Martha Stewart is the oldest Sports Illustrated Swimsuit cover model at 81. She's encouraging older women to 'look good, feel good.'
Martha Stewart is a woman of many talents. Now, she can add Sports Illustrated Swimsuit cover model to the list.
The 81-year-old is one of the latest cover stars on the iconic magazine's 2023 issue, stealing the title of the oldest to pose for the publication from Maye Musk, who appeared on the 2022 cover at age 74.
"Usually I'm motivated by pay. But this time I was motivated by showing people that a woman my age could still look good, feel good, be good," Stewart said in conversation with Sports Illustrated Swimsuit. "I thought that this is kind of historic and that I better look really good."
While showing up as her best self might not seem like the biggest deal to Stewart — who previously told Yahoo Life that posing in nothing but an apron for a 2022 campaign didn't faze her "one iota" — her inclusion in the publication certainly is momentous.
"For midlife and older women, it will be empowering to see someone in their age group represented on the magazine stands, in the grocery store, you know, somewhere that everyone's coming to look," Holly Thomas, clinical researcher and assistant professor of medicine at the University of Pittsburgh, tells Yahoo Life. "It's different than if she was appearing on the cover of Vogue in a dress. ... The Sports Illustrated Swimsuit issue holds a special place in the American psyche with regards to beauty ideals."
The power that the magazine yields is evident, according to Thomas, who reflected on different "milestone" moments that have challenged exclusionary ideals within the fashion and beauty industry. "It was a big deal when there was the first Black woman on Sports Illustrated Swimsuit issue. I remember it was a big deal when they started having curvier women," she says.
That inclusion is an indication of evolving beauty standards.
"The covers of magazines are traditionally where we think we put our ideal woman, our ideal of what a beautiful woman should be," Thomas explains. "Over the past 5, 10 years people's standards of beauty are becoming more expansive. Hopefully, on the tails of that, we'll continue to see more age diversity in media and in portrayals of what we think of as beautiful women or women that should be admired."
MJ Day, Sports Illustrated Swimsuit's editor in chief, says that's a goal for the magazine.
"While the industry wavers on its arbitrary notion of beauty, our issue has stayed the course, showcasing the women of today, the women shaping the future," she explains in a statement provided to Yahoo Life. "Martha Stewart is a legend. The definition of a great female entrepreneur who built a dynasty against insurmountable odds."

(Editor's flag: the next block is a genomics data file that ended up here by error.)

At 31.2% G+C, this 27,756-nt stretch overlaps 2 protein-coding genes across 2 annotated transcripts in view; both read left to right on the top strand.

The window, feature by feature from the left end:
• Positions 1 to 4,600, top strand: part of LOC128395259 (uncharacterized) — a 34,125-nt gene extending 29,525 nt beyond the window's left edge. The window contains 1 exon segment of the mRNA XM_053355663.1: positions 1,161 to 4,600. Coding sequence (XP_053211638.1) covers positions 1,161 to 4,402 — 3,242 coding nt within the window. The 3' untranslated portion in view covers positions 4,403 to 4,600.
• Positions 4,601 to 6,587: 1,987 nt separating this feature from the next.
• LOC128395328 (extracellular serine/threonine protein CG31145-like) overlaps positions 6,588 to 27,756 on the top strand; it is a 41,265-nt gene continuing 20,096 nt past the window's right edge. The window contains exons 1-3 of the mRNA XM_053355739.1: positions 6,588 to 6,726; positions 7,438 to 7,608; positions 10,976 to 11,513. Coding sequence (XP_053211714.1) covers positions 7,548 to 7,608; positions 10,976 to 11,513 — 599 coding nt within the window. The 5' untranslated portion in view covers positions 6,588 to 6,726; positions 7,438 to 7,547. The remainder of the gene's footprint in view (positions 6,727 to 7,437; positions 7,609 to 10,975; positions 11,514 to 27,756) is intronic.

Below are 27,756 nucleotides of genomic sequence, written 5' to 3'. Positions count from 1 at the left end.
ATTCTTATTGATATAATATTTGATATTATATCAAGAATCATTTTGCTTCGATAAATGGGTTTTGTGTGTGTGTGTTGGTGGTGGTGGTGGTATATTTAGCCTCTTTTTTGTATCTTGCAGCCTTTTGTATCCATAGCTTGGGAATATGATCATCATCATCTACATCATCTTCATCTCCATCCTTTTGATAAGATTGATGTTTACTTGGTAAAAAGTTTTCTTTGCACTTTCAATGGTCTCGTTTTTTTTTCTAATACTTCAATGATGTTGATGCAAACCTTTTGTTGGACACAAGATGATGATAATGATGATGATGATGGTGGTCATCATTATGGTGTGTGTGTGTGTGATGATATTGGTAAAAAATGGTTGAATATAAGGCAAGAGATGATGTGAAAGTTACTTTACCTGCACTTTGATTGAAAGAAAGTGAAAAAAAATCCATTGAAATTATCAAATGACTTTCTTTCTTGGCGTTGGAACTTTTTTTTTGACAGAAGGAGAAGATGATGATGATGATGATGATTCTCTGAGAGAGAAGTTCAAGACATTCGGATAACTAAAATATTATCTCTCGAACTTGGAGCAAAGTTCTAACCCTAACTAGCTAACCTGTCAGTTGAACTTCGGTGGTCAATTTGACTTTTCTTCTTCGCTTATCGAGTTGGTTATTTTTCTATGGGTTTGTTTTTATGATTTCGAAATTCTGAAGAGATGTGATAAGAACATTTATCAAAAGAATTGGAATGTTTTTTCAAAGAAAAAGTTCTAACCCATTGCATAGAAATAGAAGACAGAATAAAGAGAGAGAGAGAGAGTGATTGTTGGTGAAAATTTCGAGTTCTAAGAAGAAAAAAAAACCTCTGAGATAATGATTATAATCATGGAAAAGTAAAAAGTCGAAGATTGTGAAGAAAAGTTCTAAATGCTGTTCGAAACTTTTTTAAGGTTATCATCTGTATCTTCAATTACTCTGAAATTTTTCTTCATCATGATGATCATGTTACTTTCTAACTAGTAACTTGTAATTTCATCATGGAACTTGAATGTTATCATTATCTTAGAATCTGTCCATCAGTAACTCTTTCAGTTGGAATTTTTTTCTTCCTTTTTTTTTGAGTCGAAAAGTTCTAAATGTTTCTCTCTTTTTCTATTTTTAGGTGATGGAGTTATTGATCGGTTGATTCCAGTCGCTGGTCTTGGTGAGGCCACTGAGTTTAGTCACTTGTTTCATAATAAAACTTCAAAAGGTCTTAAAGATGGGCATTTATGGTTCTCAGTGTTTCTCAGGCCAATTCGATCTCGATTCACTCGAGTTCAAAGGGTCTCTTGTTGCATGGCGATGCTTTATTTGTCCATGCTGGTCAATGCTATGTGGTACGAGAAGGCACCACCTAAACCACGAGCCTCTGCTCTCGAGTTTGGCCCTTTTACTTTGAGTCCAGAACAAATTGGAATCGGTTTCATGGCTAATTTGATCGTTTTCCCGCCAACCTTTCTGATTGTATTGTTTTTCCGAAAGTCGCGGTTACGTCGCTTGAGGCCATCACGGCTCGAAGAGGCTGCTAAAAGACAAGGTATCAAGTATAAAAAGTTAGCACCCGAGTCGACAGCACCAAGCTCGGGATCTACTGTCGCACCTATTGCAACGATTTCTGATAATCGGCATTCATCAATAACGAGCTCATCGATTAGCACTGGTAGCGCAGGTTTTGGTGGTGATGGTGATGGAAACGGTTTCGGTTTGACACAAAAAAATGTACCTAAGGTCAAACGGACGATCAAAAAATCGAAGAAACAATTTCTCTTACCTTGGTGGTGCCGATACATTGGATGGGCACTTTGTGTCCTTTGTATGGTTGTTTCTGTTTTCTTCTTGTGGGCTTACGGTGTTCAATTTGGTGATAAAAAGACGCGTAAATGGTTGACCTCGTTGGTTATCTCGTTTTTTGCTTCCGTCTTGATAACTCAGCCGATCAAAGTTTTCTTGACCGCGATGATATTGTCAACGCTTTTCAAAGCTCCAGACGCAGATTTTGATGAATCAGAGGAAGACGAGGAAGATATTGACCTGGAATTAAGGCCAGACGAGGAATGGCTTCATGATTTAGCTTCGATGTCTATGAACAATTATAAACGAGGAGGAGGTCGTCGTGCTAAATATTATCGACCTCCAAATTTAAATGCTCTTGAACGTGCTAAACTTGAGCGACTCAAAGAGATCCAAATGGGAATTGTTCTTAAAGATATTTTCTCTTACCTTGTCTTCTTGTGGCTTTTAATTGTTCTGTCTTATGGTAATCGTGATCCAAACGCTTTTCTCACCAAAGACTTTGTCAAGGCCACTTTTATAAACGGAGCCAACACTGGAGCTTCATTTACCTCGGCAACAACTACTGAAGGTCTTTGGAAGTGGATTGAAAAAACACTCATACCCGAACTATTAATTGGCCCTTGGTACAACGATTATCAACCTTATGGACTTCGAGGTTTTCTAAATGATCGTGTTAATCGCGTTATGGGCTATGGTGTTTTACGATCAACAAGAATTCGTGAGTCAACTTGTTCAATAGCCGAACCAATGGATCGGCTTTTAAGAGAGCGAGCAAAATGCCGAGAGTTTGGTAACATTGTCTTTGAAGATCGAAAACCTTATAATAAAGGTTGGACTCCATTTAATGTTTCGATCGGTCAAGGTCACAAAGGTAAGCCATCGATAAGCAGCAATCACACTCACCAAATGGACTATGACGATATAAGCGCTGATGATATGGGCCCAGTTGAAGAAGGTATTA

Now, with her appearance in a bathing suit at 81, Stewart will also serve as a recalibration to the assumptions that people have about women and their sexuality as they age.
"In our society, there's a popular conception of older adults, especially women, as asexual, as not interested in sex anymore. Or that older people's sexuality should be seen as a joke or gross or things like that," Thomas explains. "Then there's this tie between swimming attire and sexuality, the two just go together. Even a bathing suit where somebody's not showing that much skin, you know, can still be 'Oh, wow, you know, this is sexy.'"
Stewart herself hasn't been shy when it comes to expressing her desire to have a bit of sex appeal. "I think people like looking at pretty things, and if you feel pretty and can bare it all, do it," she shared for Yahoo Life's Unapologetically series.
Thomas explains Stewart isn't alone in feeling that way.
"Sex is a really important part of life for a lot of older adults. So, hopefully something like this may help sort of normalize that — that many older women still do feel sexy, want to feel sexy and are interested in presenting themselves that way," Thomas says.
And despite the belief that women experience "dissatisfaction with their bodies" as they age, Thomas's research proves that that isn't necessarily true.
"There are a lot of women who, as they get older, feel more comfortable in their body, more self-assured," she says. "There's also this phenomenon that their physical appearance becomes a less important component of their self perception and who they are. I can be judged on things besides just my physical appearance. I can be judged on the intelligence I've gained, the wisdom I've gained, things I've done in my career, roles I've played as being a mother or a grandmother, these types of things."
Embracing that evolution is top of mind for Stewart.
"My motto is, when you're through changing, you're through," she told the magazine.
Wellness, parenting, body image and more: Get to know the who behind the hoo with Yahoo Life's newsletter. Sign up here.